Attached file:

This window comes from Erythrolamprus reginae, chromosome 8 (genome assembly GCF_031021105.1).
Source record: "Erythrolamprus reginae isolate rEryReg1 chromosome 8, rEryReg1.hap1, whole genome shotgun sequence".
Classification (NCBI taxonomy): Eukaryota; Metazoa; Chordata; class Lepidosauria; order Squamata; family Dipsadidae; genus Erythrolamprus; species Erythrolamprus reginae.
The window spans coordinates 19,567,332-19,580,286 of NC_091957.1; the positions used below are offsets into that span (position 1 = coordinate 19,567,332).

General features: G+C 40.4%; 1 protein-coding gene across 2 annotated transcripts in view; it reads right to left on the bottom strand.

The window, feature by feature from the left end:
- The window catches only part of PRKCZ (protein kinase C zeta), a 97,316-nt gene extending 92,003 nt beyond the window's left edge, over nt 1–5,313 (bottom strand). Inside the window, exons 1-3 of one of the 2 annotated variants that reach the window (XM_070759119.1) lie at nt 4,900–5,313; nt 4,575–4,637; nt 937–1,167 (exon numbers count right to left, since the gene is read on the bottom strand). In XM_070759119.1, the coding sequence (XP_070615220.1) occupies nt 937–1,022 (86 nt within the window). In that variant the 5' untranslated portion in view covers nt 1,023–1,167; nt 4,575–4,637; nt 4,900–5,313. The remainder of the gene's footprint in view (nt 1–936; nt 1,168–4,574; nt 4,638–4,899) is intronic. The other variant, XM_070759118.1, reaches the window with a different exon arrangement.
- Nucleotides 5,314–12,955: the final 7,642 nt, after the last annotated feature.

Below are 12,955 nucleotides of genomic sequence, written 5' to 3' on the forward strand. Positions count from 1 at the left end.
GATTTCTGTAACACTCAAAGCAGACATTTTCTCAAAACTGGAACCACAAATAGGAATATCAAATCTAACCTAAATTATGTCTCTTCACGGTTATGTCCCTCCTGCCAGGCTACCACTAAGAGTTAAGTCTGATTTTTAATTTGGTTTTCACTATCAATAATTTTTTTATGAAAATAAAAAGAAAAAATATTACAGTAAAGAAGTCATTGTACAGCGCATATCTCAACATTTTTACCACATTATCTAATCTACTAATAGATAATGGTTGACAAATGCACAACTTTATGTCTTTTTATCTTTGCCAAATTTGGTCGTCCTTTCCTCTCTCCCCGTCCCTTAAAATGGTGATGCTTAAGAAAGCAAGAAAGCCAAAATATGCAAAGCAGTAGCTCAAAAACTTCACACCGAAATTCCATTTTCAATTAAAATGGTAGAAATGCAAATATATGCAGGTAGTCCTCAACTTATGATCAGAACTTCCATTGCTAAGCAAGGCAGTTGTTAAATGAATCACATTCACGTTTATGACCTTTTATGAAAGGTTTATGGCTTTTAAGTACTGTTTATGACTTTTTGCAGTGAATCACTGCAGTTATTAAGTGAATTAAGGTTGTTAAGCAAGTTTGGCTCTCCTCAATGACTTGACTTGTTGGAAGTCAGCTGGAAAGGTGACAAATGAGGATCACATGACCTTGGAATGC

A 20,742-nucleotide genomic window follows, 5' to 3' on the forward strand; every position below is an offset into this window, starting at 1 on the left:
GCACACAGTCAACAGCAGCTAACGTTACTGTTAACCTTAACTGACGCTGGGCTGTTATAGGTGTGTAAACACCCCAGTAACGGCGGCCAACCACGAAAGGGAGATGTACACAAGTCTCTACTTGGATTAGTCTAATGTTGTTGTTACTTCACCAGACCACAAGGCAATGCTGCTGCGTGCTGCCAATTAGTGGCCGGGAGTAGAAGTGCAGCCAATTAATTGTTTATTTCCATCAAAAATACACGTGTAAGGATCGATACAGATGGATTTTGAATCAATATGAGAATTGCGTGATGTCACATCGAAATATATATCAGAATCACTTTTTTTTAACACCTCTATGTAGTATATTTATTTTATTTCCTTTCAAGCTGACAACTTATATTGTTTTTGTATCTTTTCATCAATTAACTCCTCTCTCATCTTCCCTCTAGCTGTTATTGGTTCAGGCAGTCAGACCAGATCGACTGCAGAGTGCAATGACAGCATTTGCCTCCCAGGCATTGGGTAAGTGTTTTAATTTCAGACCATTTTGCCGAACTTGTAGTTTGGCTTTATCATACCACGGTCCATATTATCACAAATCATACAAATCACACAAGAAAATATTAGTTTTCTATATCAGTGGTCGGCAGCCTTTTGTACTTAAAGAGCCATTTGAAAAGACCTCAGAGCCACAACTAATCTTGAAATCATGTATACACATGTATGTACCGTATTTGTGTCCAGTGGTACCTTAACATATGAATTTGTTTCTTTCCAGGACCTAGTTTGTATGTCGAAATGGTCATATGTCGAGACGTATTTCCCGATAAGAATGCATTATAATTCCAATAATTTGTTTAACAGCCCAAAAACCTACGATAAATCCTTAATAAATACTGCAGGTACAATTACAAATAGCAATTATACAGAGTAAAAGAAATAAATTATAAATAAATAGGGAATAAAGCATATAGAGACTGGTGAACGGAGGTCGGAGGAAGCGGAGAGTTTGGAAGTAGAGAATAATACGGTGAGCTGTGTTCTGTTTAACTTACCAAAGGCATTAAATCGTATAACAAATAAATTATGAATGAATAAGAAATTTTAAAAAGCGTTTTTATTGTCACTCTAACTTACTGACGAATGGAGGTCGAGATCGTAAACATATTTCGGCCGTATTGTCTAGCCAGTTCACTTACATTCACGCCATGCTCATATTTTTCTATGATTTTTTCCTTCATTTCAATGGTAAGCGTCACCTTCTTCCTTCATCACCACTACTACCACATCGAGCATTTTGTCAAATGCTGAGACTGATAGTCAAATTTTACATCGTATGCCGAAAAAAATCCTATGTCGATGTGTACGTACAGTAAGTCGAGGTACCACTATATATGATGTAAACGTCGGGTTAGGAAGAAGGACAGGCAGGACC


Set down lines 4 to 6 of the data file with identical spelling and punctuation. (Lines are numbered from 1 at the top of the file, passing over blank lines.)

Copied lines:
The window spans coordinates 19,567,332-19,580,286 of NC_091957.1; the positions used below are offsets into that span (position 1 = coordinate 19,567,332).

General features: G+C 40.4%; 1 protein-coding gene across 2 annotated transcripts in view; it reads right to left on the bottom strand.

The window, feature by feature from the left end: